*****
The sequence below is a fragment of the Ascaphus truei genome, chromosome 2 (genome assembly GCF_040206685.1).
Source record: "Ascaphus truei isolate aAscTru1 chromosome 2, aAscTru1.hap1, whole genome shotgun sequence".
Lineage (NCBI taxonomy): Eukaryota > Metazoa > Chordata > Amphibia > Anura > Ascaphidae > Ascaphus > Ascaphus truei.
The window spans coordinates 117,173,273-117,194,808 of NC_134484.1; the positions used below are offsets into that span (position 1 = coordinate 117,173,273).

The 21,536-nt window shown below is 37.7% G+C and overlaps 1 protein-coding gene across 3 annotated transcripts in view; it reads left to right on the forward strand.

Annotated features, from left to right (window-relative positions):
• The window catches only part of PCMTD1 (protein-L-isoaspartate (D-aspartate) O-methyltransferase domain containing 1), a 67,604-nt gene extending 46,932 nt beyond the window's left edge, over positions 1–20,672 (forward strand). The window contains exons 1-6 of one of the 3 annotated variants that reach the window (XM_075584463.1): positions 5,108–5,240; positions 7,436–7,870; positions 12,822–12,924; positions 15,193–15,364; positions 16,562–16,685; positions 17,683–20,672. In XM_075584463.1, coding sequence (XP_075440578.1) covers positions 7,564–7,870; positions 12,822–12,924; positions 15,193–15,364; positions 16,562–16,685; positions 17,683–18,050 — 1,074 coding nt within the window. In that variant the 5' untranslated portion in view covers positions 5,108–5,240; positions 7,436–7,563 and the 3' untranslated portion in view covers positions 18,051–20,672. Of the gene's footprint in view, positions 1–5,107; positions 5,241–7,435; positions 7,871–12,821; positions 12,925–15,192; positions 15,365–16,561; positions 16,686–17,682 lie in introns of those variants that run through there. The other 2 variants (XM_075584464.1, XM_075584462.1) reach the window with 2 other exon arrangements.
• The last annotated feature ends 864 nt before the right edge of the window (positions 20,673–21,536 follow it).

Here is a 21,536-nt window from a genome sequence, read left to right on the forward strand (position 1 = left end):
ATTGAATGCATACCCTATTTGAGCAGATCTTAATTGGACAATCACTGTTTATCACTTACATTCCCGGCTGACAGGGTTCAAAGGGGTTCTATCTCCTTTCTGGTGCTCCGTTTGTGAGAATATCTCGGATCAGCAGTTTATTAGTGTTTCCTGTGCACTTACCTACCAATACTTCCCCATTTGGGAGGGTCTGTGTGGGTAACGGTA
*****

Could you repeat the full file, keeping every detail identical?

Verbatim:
The sequence below is a fragment of the Ascaphus truei genome, chromosome 2 (genome assembly GCF_040206685.1).
Source record: "Ascaphus truei isolate aAscTru1 chromosome 2, aAscTru1.hap1, whole genome shotgun sequence".
Lineage (NCBI taxonomy): Eukaryota > Metazoa > Chordata > Amphibia > Anura > Ascaphidae > Ascaphus > Ascaphus truei.
The window spans coordinates 117,173,273-117,194,808 of NC_134484.1; the positions used below are offsets into that span (position 1 = coordinate 117,173,273).

The 21,536-nt window shown below is 37.7% G+C and overlaps 1 protein-coding gene across 3 annotated transcripts in view; it reads left to right on the forward strand.

Annotated features, from left to right (window-relative positions):
• The window catches only part of PCMTD1 (protein-L-isoaspartate (D-aspartate) O-methyltransferase domain containing 1), a 67,604-nt gene extending 46,932 nt beyond the window's left edge, over positions 1–20,672 (forward strand). The window contains exons 1-6 of one of the 3 annotated variants that reach the window (XM_075584463.1): positions 5,108–5,240; positions 7,436–7,870; positions 12,822–12,924; positions 15,193–15,364; positions 16,562–16,685; positions 17,683–20,672. In XM_075584463.1, coding sequence (XP_075440578.1) covers positions 7,564–7,870; positions 12,822–12,924; positions 15,193–15,364; positions 16,562–16,685; positions 17,683–18,050 — 1,074 coding nt within the window. In that variant the 5' untranslated portion in view covers positions 5,108–5,240; positions 7,436–7,563 and the 3' untranslated portion in view covers positions 18,051–20,672. Of the gene's footprint in view, positions 1–5,107; positions 5,241–7,435; positions 7,871–12,821; positions 12,925–15,192; positions 15,365–16,561; positions 16,686–17,682 lie in introns of those variants that run through there. The other 2 variants (XM_075584464.1, XM_075584462.1) reach the window with 2 other exon arrangements.
• The last annotated feature ends 864 nt before the right edge of the window (positions 20,673–21,536 follow it).

Here is a 21,536-nt window from a genome sequence, read left to right on the forward strand (position 1 = left end):
ATTGAATGCATACCCTATTTGAGCAGATCTTAATTGGACAATCACTGTTTATCACTTACATTCCCGGCTGACAGGGTTCAAAGGGGTTCTATCTCCTTTCTGGTGCTCCGTTTGTGAGAATATCTCGGATCAGCAGTTTATTAGTGTTTCCTGTGCACTTACCTACCAATACTTCCCCATTTGGGAGGGTCTGTGTGGGTAACGGTA